My First Black Buck Antelope
by: Donnie Rodriguez

(Click on any picture to enlarge it...)

My morning started at 3:00 A.M. Friday March 18, 2005, with the alarm ringing and me hitting the snooze button. I just “hit it” four times before I decided I really wanted to get up the hour drive to our hunting spot.

After my morning scent free shower, I loaded my hunting gear, a sack lunch and 
I was heading to my hunting spot in search of a Black Buck Antelope to kill.

On this day my hour drive left me arguing with myself about what stand to sit in. It seems that every time I sit at one stand the Blackbuck Antelope seem to always walk right past a stand that I am not sitting at.
Like in the picture to the right, these antelope walked 10 feet in front of my tent blind just out of the pictures frame to the right. Talk about frustrating!

Before getting to the ranch I decided I would hunt out of the newly erected ladder stand I put up a couple of weeks earlier.  I was running late and arrived after daybreak. I donned on my cool weather gear and favorite camo pattern camo and headed toward the pasture I was hunting for the day.

The weather was not something I paid to much attention to and when I got to the ranch. The wind must have been gusting up to 20 miles per hours and it was a very cool wind. I worked my way towards my blind and noticed the abundance of White-tails and Blackbucks. Well, as luck would have it they were all ready in the field and of course I ran them all off trying to get to my stand. I had decided I was going to make a whole day of sitting in this stand so, I perched myself a top of the ladder stand and settled in. 

It wasn’t long after I got settled in, about 7:00 a.m., I had two Blackbuck does walk close to my stand but there was no shot opportunity. The duo was about 50 yards away.  I don’t feel comfortable shooting my bow at an animal at that distance, so I just watched them pass. The two meander off unaware of my presence as perched atop my ladder stand waiting to send an arrow through one of their chests.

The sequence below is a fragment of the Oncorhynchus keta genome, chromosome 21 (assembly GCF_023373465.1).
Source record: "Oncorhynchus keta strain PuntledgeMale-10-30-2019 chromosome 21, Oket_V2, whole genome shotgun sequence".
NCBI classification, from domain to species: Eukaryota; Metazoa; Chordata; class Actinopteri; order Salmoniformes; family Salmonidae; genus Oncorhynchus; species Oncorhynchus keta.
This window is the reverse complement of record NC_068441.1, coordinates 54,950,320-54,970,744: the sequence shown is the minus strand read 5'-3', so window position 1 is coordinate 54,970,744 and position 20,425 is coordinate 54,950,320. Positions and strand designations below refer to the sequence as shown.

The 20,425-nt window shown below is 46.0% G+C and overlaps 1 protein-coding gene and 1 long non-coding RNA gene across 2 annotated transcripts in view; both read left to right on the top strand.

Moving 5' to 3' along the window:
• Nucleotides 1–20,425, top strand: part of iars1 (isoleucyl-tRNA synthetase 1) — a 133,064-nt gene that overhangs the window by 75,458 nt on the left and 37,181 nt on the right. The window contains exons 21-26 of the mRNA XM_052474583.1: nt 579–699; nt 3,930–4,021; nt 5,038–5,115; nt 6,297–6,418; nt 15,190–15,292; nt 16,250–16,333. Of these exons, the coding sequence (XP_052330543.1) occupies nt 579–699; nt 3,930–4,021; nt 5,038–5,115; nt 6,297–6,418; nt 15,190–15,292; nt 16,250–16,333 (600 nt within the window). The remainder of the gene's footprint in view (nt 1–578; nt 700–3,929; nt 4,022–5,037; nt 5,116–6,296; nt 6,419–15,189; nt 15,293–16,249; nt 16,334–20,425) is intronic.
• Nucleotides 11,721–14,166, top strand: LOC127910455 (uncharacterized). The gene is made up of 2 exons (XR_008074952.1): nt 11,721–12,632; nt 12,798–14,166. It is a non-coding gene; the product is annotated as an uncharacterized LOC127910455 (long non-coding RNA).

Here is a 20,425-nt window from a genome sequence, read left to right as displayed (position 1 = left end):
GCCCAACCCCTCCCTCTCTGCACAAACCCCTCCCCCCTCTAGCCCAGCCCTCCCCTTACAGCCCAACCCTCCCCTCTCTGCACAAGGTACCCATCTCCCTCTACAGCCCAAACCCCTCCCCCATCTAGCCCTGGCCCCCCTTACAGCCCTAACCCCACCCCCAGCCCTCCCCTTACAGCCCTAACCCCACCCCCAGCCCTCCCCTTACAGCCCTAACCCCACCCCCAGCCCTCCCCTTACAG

I was daydreaming and just admiring what the good Lord has given us, took a couple of pictures of the picture perfect scene, when something caught my eye.

It was slightly to my right and I turned my head after hanging my camera on the tree hook.

It was a Blackbuck doe and she was on a straight line to my stand. I removed my bow from the bow hanger and got ready.
This doe was focused on the trail and I was focused on her. As she got 30 yards away she veered to her left and away from me, but only a slight direction change was made. It appeared she was only walking around the trees and didn’t want to walk under them. I was well concealed and when she got behind the trunk of the tree I drew my Renegade NudgeBow. She proceeded to walk into my shooting lane. She stopped broadside at 25 yards. I took aim and placed the pin of my Copper John “Dead Nuts” sites right behind her should and released.

The Easton XX78 2315 arrow was off to it intended target. I could see the vanes spinning the arrow like a quarterback throwing a perfect spiral to his receiver.

As the arrow made its final approach, I still held the bow straight out and my hand rested on my face as if I was still at full draw.

I then saw her twist to her right and totally dodged the arrow. It was like a scene from the movie The Matrix. She totally spun out of the way of the arrow. Wow, these creatures are fast!

I was dumb founded. I couldn’t believe what I just saw. The Blackbuck doe was off in a flash! I watched as she ran off into the next pasture and over a small hill.

I looked at my watch and it was 7:35am and I thought to myself, “Oh Well, that’s why they call it hunting.”
I got down from my stand to inspect and retrieve my arrow. There was no sign that it struck her at all. After retrieving my arrow I climbed back into the stand and sharpened up the blades to my Muzzy 100gr, 4-bladed, broadhead until they were shaving sharp again.  I was back in action for another attempt in shooting a Blackbuck Antelope.